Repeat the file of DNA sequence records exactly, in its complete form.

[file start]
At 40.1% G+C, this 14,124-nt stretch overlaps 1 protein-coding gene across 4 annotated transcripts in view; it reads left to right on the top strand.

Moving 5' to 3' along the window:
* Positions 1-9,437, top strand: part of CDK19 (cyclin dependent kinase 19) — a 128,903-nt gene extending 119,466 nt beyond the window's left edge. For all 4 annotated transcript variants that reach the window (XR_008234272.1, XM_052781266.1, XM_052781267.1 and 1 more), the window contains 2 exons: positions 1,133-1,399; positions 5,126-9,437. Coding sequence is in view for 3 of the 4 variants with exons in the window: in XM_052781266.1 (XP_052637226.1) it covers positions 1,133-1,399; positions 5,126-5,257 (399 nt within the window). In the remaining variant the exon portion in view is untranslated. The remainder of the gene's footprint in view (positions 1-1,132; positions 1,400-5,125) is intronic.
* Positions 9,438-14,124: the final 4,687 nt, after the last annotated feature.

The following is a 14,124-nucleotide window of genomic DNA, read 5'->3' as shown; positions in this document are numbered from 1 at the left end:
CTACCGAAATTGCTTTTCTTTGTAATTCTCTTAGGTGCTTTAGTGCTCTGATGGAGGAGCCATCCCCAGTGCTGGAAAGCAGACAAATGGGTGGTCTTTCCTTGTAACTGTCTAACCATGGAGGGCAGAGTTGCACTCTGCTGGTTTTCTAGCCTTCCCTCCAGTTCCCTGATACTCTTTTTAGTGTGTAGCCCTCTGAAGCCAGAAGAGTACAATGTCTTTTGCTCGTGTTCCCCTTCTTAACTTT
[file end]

At 40.1% G+C, this 14,124-nt stretch overlaps 1 protein-coding gene across 4 annotated transcripts in view; it reads left to right on the top strand.

Moving 5' to 3' along the window:
* Positions 1-9,437, top strand: part of CDK19 (cyclin dependent kinase 19) — a 128,903-nt gene extending 119,466 nt beyond the window's left edge. For all 4 annotated transcript variants that reach the window (XR_008234272.1, XM_052781266.1, XM_052781267.1 and 1 more), the window contains 2 exons: positions 1,133-1,399; positions 5,126-9,437. Coding sequence is in view for 3 of the 4 variants with exons in the window: in XM_052781266.1 (XP_052637226.1) it covers positions 1,133-1,399; positions 5,126-5,257 (399 nt within the window). In the remaining variant the exon portion in view is untranslated. The remainder of the gene's footprint in view (positions 1-1,132; positions 1,400-5,125) is intronic.
* Positions 9,438-14,124: the final 4,687 nt, after the last annotated feature.

The following is a 14,124-nucleotide window of genomic DNA, read 5'->3' as shown; positions in this document are numbered from 1 at the left end:
CTACCGAAATTGCTTTTCTTTGTAATTCTCTTAGGTGCTTTAGTGCTCTGATGGAGGAGCCATCCCCAGTGCTGGAAAGCAGACAAATGGGTGGTCTTTCCTTGTAACTGTCTAACCATGGAGGGCAGAGTTGCACTCTGCTGGTTTTCTAGCCTTCCCTCCAGTTCCCTGATACTCTTTTTAGTGTGTAGCCCTCTGAAGCCAGAAGAGTACAATGTCTTTTGCTCGTGTTCCCCTTCTTAACTTT